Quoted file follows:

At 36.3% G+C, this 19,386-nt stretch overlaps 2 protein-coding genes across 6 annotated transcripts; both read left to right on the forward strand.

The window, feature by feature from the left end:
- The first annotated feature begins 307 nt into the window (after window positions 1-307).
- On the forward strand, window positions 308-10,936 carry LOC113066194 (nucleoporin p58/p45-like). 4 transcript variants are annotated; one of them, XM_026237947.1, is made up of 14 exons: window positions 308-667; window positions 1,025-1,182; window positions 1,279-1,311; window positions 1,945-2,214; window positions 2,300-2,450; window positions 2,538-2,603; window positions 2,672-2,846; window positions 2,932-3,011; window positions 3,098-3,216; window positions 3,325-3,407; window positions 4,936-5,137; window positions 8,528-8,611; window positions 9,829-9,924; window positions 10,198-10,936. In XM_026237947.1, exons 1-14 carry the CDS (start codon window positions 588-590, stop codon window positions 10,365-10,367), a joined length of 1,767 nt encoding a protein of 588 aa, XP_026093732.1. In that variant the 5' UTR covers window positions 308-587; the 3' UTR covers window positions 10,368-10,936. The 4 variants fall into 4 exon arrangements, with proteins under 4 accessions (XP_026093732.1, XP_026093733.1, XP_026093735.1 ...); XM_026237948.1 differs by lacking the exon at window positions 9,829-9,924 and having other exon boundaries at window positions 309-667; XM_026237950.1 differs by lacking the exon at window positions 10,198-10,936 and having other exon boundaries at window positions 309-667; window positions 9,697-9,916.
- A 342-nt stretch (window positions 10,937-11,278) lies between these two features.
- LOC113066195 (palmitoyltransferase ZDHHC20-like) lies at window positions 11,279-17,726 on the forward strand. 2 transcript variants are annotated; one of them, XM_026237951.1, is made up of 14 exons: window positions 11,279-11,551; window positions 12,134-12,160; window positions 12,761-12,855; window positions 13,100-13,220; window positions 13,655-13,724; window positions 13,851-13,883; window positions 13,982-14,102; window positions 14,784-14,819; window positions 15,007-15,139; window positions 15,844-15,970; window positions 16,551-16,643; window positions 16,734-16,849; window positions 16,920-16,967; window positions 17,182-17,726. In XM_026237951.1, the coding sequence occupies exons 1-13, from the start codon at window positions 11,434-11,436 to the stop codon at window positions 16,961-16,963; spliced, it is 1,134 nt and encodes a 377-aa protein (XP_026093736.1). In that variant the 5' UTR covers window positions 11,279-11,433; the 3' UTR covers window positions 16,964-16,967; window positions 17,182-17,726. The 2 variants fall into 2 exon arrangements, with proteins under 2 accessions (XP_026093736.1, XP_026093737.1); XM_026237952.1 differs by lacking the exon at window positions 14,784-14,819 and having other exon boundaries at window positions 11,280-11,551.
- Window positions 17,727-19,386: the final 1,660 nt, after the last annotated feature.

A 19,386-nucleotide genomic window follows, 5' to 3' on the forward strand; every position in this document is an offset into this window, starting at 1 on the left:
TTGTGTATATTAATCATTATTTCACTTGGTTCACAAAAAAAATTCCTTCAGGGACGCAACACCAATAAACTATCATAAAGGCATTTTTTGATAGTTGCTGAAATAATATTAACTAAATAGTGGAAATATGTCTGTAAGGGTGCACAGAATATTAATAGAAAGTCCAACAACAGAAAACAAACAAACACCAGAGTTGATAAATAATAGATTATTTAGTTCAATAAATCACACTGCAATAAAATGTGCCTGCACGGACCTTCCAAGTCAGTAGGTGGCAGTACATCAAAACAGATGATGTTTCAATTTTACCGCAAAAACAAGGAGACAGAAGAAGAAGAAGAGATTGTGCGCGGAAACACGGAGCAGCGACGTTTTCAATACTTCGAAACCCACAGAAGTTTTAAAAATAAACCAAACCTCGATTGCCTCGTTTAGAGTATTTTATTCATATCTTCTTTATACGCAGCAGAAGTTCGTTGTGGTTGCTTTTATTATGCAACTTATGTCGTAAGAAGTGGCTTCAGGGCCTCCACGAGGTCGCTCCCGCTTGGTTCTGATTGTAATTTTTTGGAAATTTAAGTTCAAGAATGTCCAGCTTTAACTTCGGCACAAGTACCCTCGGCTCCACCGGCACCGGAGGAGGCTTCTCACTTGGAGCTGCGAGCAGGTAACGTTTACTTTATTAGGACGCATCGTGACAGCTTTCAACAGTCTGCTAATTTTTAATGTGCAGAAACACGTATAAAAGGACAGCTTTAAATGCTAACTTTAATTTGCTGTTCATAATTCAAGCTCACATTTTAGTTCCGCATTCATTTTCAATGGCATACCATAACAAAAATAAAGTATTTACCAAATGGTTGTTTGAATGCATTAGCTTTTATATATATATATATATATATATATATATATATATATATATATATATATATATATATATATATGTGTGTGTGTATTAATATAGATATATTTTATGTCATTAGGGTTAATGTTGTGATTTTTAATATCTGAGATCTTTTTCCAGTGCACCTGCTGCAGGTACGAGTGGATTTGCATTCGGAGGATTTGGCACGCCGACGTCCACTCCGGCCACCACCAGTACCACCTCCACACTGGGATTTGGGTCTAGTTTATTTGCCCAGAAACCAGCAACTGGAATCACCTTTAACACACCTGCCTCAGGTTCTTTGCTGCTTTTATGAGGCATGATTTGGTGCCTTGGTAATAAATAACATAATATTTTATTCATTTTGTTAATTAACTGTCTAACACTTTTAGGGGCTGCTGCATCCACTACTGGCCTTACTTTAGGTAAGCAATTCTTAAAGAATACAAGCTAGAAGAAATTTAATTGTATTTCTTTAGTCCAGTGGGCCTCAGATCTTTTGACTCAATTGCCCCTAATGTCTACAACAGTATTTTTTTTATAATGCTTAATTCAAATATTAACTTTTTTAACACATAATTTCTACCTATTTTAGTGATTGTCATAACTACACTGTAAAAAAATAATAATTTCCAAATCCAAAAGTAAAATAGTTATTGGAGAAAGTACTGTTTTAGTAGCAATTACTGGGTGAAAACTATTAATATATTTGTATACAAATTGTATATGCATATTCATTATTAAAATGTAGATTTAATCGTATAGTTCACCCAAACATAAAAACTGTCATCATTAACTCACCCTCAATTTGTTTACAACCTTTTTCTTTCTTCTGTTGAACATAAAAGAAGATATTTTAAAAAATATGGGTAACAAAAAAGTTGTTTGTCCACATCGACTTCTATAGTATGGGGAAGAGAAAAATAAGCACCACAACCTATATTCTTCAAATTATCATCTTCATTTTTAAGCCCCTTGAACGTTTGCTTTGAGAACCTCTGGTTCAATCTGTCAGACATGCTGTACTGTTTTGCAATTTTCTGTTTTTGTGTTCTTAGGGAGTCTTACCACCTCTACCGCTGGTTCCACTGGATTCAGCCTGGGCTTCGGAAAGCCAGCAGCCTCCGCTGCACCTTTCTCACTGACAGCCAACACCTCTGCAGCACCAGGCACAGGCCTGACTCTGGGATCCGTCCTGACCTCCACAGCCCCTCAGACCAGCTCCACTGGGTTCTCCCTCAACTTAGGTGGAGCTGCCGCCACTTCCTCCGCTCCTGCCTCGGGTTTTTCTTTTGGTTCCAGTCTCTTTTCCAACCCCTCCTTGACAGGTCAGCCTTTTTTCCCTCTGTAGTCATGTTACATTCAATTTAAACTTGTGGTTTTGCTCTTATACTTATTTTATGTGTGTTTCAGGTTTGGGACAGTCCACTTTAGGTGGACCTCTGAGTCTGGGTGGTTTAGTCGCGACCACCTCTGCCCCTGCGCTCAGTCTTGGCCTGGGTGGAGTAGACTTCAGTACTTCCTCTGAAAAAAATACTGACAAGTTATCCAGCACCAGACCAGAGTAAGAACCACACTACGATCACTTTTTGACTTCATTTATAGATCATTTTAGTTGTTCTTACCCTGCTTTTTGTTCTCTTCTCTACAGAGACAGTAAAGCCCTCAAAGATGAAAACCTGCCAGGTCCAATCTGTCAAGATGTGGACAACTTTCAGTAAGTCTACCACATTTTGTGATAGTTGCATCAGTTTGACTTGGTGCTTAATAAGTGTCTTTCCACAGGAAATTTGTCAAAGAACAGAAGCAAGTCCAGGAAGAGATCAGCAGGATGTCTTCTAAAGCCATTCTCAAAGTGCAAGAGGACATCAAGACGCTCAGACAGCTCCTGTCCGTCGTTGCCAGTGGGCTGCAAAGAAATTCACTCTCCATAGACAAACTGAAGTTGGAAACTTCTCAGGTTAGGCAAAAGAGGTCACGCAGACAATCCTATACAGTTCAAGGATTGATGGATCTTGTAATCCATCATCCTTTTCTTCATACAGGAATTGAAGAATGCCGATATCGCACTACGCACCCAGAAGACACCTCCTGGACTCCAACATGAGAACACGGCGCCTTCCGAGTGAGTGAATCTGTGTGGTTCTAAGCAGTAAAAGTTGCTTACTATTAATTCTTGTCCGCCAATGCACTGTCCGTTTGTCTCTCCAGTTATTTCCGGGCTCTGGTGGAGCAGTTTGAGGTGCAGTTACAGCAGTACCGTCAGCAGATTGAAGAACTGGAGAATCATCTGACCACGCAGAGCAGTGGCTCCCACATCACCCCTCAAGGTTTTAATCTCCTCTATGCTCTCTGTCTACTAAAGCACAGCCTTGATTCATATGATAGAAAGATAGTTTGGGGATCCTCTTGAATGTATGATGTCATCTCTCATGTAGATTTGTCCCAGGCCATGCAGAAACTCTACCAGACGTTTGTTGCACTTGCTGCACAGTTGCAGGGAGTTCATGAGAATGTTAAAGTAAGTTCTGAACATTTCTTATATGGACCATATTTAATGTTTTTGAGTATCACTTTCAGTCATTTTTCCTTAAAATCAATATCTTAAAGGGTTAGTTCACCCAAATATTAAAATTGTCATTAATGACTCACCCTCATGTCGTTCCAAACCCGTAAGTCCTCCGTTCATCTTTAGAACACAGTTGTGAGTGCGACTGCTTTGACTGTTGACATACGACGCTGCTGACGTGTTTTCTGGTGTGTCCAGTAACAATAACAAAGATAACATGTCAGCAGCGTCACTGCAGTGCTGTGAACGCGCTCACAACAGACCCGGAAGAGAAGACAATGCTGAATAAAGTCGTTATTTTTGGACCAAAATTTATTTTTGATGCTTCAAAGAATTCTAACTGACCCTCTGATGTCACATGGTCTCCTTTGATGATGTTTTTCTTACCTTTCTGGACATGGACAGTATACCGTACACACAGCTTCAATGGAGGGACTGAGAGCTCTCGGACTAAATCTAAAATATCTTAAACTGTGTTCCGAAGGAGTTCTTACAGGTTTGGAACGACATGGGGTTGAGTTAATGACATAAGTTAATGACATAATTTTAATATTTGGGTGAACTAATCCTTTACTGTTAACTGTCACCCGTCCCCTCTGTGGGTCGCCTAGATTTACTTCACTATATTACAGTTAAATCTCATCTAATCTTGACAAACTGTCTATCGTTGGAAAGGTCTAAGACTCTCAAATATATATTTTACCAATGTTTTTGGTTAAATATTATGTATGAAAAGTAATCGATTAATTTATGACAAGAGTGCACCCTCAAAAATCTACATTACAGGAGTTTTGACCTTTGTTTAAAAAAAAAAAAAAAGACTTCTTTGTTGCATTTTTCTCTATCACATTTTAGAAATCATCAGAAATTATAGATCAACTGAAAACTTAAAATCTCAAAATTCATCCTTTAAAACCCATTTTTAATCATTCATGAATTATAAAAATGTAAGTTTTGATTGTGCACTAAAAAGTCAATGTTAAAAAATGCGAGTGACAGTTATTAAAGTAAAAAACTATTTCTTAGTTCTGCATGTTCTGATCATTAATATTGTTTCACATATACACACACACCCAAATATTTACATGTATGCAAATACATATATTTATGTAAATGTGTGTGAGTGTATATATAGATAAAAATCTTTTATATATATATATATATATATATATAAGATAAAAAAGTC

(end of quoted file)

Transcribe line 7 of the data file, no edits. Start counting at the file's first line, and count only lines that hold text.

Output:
- Window positions 17,727-19,386: the final 1,660 nt, after the last annotated feature.